One night in 1975, a successful tax lawyer named Rafael Machuca had his mind blown in Barranquilla’s ‘Plaza de los Musicos’. Overnight he went from a high ranking position in the Columbian revenue authority to visionary production guru of the newly formed record label that bore his name, Discos Machuca, and for the next six years he devoted his life to releasing some of the strangest, most experimental Afro Psychedelia Cumbia and Champeta ever produced.
The Colombian music industry was thriving in the mid-seventies, but while homegrown bolero and vallenato tunes were doing well on the charts, it was imported African records that were setting crowds on fire at the picos – the sound-systems that fuelled neighbourhood parties – and wherever those records were played there were always a handful of groups who were inspired to plug traditional Cumbia directly into the electric currents coming from across the Atlantic.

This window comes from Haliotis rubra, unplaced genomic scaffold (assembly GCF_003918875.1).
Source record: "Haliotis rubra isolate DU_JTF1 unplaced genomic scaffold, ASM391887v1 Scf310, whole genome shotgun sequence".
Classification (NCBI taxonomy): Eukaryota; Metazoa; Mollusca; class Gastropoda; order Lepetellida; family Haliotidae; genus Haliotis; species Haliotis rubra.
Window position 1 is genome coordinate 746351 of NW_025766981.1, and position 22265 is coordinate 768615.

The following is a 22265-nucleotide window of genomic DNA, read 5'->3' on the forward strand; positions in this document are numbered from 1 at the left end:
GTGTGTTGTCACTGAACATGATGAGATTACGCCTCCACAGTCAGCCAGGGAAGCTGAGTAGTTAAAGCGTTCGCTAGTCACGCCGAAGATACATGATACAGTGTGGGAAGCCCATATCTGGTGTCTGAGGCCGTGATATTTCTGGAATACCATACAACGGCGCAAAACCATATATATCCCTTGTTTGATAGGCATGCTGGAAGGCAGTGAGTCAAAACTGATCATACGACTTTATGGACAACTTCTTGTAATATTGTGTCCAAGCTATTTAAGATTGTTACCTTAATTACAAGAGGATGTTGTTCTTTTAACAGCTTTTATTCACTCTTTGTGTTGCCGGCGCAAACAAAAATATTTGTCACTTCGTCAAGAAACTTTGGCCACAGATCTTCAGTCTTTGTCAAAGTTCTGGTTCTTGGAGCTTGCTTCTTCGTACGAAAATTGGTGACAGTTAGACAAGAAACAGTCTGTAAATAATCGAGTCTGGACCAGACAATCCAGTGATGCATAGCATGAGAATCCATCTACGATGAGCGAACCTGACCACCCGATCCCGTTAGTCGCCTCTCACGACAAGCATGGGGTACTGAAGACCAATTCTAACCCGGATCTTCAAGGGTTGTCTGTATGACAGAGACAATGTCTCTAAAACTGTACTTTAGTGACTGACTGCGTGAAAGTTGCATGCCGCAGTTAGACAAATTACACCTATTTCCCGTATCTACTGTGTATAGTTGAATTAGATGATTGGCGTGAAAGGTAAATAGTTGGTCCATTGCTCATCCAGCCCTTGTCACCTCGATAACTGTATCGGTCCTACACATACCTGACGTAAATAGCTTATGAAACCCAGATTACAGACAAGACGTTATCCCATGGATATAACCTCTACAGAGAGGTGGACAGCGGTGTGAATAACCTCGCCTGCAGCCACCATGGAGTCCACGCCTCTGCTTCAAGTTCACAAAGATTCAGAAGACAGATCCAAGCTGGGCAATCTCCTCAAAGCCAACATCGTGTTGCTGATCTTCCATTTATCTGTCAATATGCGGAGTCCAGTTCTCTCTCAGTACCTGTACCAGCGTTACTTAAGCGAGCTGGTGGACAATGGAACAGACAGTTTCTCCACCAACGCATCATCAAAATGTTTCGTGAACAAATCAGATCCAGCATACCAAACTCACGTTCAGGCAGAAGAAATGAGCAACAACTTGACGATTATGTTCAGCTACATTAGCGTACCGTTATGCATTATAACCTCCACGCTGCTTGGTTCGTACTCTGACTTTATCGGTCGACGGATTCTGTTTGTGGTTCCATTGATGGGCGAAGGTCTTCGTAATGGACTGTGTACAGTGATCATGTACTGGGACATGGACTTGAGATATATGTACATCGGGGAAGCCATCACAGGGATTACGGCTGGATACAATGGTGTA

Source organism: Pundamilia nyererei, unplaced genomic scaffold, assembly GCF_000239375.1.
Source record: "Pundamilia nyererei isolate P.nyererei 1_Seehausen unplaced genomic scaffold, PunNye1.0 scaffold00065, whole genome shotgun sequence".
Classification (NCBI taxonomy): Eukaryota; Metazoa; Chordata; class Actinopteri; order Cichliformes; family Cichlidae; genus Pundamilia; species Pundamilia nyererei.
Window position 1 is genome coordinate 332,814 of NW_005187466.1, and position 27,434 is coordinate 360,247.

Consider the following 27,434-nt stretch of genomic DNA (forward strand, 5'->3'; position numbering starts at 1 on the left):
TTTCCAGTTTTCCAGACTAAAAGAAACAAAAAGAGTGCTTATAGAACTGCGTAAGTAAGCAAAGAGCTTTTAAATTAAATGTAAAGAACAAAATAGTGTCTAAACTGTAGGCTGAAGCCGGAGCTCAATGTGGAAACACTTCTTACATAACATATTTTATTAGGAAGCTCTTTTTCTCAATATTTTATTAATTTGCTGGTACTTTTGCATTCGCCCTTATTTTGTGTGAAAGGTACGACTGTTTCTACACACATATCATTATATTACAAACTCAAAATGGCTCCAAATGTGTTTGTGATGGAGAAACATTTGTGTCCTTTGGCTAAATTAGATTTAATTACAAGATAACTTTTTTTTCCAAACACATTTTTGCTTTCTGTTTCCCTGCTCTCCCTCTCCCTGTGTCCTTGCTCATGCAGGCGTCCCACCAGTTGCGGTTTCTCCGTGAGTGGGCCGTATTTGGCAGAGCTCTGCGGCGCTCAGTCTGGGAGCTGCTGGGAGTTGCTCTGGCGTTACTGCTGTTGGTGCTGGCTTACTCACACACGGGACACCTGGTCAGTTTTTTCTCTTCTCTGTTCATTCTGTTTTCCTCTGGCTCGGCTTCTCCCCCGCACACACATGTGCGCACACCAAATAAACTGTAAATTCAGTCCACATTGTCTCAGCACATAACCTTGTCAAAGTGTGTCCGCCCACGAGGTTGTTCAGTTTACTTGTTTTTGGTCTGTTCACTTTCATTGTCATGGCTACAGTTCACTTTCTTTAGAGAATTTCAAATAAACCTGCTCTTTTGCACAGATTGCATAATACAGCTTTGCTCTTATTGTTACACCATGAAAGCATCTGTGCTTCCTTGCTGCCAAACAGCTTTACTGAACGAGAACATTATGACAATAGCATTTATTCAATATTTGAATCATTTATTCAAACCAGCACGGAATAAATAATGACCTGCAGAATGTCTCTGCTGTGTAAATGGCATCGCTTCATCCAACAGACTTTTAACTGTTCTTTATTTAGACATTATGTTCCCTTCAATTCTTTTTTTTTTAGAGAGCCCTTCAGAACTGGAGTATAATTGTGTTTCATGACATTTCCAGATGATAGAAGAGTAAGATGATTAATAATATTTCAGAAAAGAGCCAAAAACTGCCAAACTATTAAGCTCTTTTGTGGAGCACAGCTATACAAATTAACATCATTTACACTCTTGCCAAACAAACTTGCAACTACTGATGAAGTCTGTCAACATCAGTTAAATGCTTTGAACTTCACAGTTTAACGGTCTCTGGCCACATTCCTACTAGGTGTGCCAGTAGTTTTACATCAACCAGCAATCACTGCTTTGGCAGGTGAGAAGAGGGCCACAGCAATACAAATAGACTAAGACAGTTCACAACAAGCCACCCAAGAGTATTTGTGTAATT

It was these obscure bands, who fused Colombian and African rhythms with the swirling organs and psychedelic guitars of underground rock, that fired Machuca’s imagination. While the label made its money releasing popular hits by legends such as Alejandro Durán and Aníbal Velásquez, that money was poured back into a unique run of experimental releases by fringe artists such as La Banda Africana, King Somalie, Conjunto Barbacoa, and Abelar- do Carbono, one of the godfathers of Champeta Criolla.
When Machuca couldn’t find groups to realise his particular vision, he simply created them himself. Drawing on a fearsome roster of musicians associated with the label, he assembled bands that lasted only as long as it took to record an album, and unleashed the results – complete with arrestingly unusual album covers – under a series of different names such as Samba Negra or El Grupo Folclórico. This unorthodox approach led his longtime recording engineer, Eduardo Dávila, to describe Machuca’s productions as the “B-Movies of Colombian music.”
The story of Doctor Machuca and his eccentric exploits tells of one of Colombia’s most atypical and peculiar record companies; a defining pillar of Afro-Caribbean psychedelia. His productions have come to represent the roots of Champeta and set the pedigree standards for Afro and Costeño avant-garde. The seventeen tracks on La Locura de Machuca, harvested from the darkest, strangest corners of the Discos Machuca catalogue, sound like little else recorded before or since.